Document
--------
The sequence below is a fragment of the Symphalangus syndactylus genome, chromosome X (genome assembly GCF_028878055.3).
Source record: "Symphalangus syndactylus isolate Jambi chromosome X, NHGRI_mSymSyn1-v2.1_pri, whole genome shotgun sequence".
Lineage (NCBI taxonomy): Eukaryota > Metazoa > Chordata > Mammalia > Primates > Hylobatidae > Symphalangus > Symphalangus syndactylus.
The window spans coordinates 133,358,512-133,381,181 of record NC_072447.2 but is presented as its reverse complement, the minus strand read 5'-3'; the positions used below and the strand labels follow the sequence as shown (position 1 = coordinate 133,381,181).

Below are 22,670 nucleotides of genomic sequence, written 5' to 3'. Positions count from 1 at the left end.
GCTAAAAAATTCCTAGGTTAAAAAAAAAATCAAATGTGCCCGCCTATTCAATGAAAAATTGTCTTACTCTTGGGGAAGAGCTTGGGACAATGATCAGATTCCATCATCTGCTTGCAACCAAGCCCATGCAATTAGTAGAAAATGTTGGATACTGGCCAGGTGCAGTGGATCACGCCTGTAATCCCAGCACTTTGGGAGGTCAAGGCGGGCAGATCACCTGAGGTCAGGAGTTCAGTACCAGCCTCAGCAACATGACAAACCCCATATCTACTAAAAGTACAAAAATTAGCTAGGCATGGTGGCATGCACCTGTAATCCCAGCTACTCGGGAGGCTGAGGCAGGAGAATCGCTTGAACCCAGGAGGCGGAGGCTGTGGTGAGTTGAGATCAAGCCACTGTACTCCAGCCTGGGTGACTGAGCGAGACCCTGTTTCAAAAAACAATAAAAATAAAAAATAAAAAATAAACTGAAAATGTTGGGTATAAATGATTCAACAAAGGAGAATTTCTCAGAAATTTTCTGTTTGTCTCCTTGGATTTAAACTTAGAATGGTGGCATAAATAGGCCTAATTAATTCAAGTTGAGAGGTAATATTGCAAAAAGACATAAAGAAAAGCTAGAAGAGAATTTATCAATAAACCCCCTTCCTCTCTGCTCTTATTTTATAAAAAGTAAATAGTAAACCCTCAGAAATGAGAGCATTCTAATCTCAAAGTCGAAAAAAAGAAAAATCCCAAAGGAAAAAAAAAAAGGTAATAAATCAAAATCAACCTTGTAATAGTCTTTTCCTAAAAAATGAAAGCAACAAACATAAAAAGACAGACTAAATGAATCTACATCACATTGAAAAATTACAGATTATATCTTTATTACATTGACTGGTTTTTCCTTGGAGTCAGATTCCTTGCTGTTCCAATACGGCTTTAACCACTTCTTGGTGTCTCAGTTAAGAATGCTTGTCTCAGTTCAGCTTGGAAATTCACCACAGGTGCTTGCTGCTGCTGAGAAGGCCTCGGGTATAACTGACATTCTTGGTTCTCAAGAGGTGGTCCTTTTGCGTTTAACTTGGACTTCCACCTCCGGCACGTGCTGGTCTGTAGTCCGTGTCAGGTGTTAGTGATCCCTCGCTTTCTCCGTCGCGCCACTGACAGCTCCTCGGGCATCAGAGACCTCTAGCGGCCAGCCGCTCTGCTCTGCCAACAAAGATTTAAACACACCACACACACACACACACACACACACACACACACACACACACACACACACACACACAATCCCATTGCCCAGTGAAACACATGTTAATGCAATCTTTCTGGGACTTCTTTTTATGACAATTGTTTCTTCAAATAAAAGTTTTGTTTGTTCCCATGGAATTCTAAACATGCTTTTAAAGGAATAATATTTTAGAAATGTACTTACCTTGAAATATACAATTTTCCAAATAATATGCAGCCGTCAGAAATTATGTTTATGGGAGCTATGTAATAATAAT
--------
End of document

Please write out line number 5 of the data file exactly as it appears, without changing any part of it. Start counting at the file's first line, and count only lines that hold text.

Below are 22,670 nucleotides of genomic sequence, written 5' to 3'. Positions count from 1 at the left end.